As Bull City residents acclimate to a Durham without the eclectic boutique Untidy Museum and its cozy counterpart, the Ooh La Latte café and music club, owner James Lee is optimistic. Both locations closed this month after the dissolution of the business partnership, but Lee says he and his wife and partner Michelle are far from done.

Speaking with the Indy, Lee said providing a live music venue in Durham was a vital part of what they did, a role he hopes to continue, albeit in a new space. The adjoined spaces used by the Untidy and Ooh La may be closed, but Lee feels sure that opportunities for securing spaces for a music venue in Durham are plenty, as long as one has the wherewithal and necessary tools. “I own all the music equipment, so we’re hoping to keep that up.”

Book ’em Triplett
Over in Chapel Hill, a neophyte club is getting a lift from a veteran of the music club scene. Starting this month, Mike Triplett, former manager and booking director of now-closed Go! Studios in Carrboro, will be booking a few nights a week at Wetlands Dance Hall. Wetlands, located at 157 E. Rosemary St. in the space formerly known as the Tree House, started hosting live music on a regular basis this summer, and Triplett will give their roster a boost with his national and local contacts and assist the club in updates to the space itself.

A new booking agent might not be news in some circles, but Triplett stepping in with the owners of Wetlands could be an important move in the development of live music in downtown Chapel Hill. From an e-mail sent to the Go! list, Triplett explains his goals: “While doing this I hope to bring the community together to share a common ideology on supporting independent music despite different styles, or political beliefs. My goal is to create an honest, sincere atmosphere for our community to appreciate the artist.”

For the club’s calendar listings and more info, visit and click the productions link.

Lovitt celebrates first decade
Lovitt Records, the Virginia-based indie label that’s home to several Triangle area bands, including Fin Fang Foom–of which the above-mentioned Triplett is a member–celebrates its 10th anniversary soon. Lovitt has released records by Triangle-related artists FFF, Ben Davis, Bats & Mice and Sleepytime Trio, and maintains strong ties with the area. The label’s an example of the little guys making good on their own terms, and outlasting most with a decade of independent, punk-inspired records on vinyl and CD.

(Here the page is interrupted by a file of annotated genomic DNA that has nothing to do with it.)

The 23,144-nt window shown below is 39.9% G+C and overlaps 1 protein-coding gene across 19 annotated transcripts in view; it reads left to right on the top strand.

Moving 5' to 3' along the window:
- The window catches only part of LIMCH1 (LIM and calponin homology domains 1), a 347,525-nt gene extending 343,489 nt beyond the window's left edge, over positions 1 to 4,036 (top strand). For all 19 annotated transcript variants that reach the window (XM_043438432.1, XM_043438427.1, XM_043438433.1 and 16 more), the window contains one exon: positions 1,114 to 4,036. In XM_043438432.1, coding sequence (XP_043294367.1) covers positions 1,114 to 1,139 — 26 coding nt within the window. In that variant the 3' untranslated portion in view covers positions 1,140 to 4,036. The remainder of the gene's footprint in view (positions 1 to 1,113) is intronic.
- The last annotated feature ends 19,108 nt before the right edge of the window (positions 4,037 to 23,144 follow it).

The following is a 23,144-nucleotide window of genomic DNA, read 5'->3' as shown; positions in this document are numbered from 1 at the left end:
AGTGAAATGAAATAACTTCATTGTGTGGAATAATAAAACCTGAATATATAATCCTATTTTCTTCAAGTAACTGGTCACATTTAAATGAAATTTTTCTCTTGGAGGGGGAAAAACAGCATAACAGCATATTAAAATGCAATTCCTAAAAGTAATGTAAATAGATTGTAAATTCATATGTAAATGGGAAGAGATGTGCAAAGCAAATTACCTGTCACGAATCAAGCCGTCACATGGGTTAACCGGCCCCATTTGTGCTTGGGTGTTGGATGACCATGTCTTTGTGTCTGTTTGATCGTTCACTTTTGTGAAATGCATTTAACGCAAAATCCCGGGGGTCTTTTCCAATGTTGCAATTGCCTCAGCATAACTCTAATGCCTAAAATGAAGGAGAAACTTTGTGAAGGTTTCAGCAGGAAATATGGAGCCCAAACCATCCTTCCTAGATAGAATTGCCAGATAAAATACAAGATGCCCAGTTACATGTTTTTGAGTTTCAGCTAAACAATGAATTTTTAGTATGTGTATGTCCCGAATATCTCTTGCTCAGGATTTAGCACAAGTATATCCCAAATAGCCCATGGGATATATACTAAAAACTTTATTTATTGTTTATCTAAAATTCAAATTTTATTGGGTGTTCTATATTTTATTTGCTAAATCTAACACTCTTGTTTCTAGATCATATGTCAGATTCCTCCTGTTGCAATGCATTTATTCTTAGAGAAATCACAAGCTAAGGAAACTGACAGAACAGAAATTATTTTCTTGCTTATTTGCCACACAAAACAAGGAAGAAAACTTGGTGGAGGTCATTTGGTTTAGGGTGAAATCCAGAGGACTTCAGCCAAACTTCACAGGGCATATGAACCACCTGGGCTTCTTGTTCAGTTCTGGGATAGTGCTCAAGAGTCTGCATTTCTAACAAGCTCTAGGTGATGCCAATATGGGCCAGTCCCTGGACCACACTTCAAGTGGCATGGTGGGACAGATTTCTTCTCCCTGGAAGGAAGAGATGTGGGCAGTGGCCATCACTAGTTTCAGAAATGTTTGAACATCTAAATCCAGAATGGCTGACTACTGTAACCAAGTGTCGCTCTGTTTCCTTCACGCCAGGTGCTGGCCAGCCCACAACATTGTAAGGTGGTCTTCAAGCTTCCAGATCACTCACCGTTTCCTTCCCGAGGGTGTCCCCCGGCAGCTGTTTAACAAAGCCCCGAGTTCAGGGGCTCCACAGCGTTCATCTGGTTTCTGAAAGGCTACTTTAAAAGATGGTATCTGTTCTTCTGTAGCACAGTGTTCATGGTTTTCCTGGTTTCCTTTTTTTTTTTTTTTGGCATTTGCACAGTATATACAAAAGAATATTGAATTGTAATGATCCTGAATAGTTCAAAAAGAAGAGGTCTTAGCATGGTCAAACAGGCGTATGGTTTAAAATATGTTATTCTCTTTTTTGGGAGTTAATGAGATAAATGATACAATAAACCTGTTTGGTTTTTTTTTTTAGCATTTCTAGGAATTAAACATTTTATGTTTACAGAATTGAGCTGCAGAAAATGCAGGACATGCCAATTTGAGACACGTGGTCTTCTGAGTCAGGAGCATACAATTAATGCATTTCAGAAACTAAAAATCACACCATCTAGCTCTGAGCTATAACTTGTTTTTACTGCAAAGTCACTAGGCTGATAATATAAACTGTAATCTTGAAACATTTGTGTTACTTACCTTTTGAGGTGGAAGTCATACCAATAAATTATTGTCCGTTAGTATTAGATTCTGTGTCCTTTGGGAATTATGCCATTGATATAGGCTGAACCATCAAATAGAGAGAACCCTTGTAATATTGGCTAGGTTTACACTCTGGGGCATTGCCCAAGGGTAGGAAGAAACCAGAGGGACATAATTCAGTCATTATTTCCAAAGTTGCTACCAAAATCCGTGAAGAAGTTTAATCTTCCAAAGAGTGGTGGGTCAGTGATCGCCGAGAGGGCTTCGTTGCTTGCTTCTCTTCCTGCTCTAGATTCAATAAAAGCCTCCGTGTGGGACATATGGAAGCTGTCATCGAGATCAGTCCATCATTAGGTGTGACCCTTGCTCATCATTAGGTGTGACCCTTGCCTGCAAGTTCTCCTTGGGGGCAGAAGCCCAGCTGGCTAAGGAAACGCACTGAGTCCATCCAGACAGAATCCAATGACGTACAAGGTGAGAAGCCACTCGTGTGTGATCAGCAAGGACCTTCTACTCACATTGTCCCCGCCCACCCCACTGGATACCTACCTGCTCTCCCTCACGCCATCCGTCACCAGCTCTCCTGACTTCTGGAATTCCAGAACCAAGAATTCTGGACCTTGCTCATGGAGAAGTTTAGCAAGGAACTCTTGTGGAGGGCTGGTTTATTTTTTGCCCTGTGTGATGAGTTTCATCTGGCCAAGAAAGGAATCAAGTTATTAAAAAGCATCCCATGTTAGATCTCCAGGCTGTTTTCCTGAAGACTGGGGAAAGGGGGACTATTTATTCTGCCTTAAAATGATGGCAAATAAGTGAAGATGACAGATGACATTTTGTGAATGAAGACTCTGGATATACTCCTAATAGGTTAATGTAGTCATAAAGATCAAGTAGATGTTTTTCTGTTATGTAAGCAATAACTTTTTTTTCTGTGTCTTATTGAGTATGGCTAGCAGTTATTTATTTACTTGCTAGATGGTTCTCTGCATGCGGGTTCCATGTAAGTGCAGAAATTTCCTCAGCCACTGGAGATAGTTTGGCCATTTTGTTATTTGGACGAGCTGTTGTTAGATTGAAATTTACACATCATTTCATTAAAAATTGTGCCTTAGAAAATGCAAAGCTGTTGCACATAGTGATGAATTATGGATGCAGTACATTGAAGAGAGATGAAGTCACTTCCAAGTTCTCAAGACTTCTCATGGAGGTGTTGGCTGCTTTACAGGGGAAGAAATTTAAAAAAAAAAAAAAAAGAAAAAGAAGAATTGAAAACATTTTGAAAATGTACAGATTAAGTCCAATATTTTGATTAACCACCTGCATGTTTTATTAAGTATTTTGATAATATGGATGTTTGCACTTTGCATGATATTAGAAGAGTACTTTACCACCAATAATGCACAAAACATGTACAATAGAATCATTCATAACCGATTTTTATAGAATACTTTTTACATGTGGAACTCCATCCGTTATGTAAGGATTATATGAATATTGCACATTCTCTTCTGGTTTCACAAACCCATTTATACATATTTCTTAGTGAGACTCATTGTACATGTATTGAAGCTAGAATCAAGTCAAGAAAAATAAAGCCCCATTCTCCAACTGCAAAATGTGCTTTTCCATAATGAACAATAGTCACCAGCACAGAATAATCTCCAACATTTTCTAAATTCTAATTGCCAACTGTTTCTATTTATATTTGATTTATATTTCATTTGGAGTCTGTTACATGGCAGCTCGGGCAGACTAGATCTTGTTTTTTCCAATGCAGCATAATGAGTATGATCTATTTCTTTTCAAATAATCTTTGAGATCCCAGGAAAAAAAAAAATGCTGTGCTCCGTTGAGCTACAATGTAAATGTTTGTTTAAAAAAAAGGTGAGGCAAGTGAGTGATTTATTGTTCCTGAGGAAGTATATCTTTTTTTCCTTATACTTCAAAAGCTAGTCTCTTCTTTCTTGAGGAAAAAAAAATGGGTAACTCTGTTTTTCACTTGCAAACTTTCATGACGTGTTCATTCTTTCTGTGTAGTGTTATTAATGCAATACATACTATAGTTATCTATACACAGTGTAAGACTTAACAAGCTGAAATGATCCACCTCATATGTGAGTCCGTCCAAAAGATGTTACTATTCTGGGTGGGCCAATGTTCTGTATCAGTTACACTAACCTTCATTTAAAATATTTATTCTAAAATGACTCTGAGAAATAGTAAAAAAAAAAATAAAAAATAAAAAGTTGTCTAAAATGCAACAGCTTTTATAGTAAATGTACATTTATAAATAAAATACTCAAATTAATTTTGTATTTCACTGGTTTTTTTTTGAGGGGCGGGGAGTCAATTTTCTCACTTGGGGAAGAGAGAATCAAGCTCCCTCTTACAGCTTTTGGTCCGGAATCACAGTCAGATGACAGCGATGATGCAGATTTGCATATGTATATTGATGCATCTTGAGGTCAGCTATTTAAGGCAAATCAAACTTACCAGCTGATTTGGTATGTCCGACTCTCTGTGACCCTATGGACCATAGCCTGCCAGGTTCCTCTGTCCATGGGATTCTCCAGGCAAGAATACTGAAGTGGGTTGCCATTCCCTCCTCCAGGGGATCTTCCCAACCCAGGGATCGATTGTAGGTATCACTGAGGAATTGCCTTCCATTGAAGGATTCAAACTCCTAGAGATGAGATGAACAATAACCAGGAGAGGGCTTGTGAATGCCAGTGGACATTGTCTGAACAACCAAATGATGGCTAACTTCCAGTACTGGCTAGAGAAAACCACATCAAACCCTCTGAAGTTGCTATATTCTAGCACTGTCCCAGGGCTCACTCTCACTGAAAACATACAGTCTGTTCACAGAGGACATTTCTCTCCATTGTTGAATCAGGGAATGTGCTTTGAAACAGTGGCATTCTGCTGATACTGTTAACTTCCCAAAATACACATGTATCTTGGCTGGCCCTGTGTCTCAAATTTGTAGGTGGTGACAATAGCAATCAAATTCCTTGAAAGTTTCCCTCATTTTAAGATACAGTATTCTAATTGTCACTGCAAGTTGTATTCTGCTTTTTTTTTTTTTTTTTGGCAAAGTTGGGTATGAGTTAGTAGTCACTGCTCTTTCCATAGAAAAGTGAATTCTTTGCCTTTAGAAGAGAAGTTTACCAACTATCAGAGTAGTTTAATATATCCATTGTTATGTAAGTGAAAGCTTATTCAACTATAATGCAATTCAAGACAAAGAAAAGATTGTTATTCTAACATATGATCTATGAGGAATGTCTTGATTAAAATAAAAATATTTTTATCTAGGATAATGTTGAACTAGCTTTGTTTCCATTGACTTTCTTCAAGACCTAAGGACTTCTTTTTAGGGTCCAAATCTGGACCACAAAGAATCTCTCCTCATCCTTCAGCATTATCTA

The party happens, appropriately enough, at the Black Cat club in D.C., home to many a hardcore show, on Saturday, Sept. 3 with Engine Down, Fin Fang Foom, Del Cielo, Navies, Ben Davis, Bella Lea and des_ark on the bill. Plans are to film the show for a future Lovitt DVD. Engine Down kicks off its farewell tour at the Cat’s Cradle, Wednesday, Aug. 3, with Bella Lea and des_ark.

Pipe refitted
If Gang of Four, the Pixies and Dinosaur Jr. can all reunite in the last year, why can’t we have another of our own definitive bands get back together here in the Triangle? Zen Frisbee’s on the record, among others. Now Chapel Hill’s Pipe oblige with an original lineup show on Aug. 20 at Local 506.

During the “next Seattle” days of the Triangle, when national press looked to the area as a new hotbed of unique talent (note to tastemakers: this status remains unchanged), Pipe stood out as a bile-spewing punk band surrounded by dissonance and pogoing indie rockers. The band’s spirited, beer-soaked live shows became legendary. For those of you keeping score at home, Pipe formed circa ’92, so this reunion falls on their 13th anniversary. That unlucky number seems appropriate for these boys.